The Last of Us Part I offers two visual modes: Fidelity runs the game at 30 fps in full 4K resolution, and Performance targets 60 fps while dynamically adjusting the resolution. (Alternatively, if you’re running the PS5 beta software that enabled 1440p as resolution setting, it'll max out there.) I found myself jumping between the two modes, turning on Performance for battles and using Fidelity for quieter parts that were more focused on exploration. Overall, I prefer Performance mode, mostly because I find it hard to go back to 30 fps after playing at 60 for a while.
Gameplay tweaks and a new AI system
Improved graphics are table stakes for a remake, though. The big question around The Last of Us Part I was how much gameplay would change – whether we’d see new mechanics from Part II, or if the company would redesign levels to give experienced players something new.
Naughty Dog has been faithful to a fault. Level design is identical, and as best I can tell there are even the same number and placement of enemies throughout the world. If you know the general progression of The Last of Us and Left Behind (which remains a separate experience from the main game), you won’t find any surprises here. It’s revealing that Naughty Dog apparently had a chance to “do over” any parts of the game that it feels didn’t age as well and didn’t take them. A cynic would say they wanted to put less effort into the project, while an optimist would say they’re just standing by the original game’s design. I think both points of view are valid and will simply note that people who know the game inside and out aren’t going to find anything unexpected.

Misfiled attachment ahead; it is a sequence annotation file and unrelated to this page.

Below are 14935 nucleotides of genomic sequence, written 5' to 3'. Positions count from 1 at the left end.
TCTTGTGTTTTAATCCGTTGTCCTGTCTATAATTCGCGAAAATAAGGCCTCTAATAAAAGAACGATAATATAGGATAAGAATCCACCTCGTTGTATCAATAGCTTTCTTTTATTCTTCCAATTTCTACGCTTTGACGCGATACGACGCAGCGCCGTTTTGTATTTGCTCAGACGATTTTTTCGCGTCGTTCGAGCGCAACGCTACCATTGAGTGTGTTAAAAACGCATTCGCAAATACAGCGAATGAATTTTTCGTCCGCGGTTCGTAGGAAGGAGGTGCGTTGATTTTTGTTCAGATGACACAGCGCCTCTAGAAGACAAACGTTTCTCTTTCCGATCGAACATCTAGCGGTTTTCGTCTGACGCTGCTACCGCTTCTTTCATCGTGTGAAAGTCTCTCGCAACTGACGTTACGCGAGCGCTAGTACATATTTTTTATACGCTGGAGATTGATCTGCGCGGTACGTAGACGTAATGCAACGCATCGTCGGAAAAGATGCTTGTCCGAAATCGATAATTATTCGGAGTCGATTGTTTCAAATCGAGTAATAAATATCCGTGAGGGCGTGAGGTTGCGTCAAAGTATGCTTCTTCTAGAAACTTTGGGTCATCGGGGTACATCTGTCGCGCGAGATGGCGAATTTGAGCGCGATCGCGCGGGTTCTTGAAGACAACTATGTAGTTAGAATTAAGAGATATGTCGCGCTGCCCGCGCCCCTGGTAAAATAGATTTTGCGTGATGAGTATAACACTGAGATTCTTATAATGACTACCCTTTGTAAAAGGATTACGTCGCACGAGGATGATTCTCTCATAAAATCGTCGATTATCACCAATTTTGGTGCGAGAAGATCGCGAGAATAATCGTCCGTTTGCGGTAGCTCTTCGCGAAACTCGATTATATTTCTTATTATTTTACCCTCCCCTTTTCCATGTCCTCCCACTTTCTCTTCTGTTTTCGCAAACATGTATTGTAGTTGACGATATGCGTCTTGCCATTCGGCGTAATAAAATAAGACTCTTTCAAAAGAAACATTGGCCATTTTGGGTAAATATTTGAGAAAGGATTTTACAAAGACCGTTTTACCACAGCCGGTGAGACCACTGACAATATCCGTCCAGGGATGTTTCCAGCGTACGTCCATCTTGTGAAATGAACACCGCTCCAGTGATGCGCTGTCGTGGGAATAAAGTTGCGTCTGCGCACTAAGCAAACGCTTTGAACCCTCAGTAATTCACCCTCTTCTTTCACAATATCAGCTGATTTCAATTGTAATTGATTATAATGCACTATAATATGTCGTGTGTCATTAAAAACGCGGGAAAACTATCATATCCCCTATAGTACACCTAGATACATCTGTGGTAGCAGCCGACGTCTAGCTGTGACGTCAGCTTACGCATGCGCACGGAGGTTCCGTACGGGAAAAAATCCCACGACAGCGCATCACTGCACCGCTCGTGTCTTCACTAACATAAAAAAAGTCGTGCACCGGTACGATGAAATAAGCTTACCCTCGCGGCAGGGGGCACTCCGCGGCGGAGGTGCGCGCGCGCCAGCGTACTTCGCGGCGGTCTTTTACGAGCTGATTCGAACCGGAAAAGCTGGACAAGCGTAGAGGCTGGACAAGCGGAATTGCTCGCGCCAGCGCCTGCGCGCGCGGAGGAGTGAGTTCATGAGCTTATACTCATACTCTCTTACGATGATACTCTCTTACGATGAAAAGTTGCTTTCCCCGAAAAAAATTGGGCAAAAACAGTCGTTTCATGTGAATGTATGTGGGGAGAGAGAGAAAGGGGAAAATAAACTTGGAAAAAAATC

Similarly, Joel still moves like the burly middle-aged man that he is. You can’t dodge, and you can’t lay prone. You can now, however, pick up and throw bricks and bottles on the run, just as you can in Part II. There’s definitely something satisfying about running towards an Infected, stunning them with a brick throw and then finishing them off with a swing a melee weapon, but in the grand scheme of things it isn’t a major change.
One thing that is notably different is enemy AI. Human enemies are smarter and more aggressive, working together to flank you; they're also a lot harder to lose once they pick up your trail. Infected, meanwhile, present their own set of challenges. Clickers, the blind Infected that use echolocation to find you and can kill you in one shot, have the same behavior they do in Part II. They’ll often stop their wandering and let out a series of “barks” — and if you’re near them when they do, well, you’re probably going to die quickly. In the original game, you were mostly safe as long as you didn’t make too much noise walking, but now you have to keep moving or hiding at all times.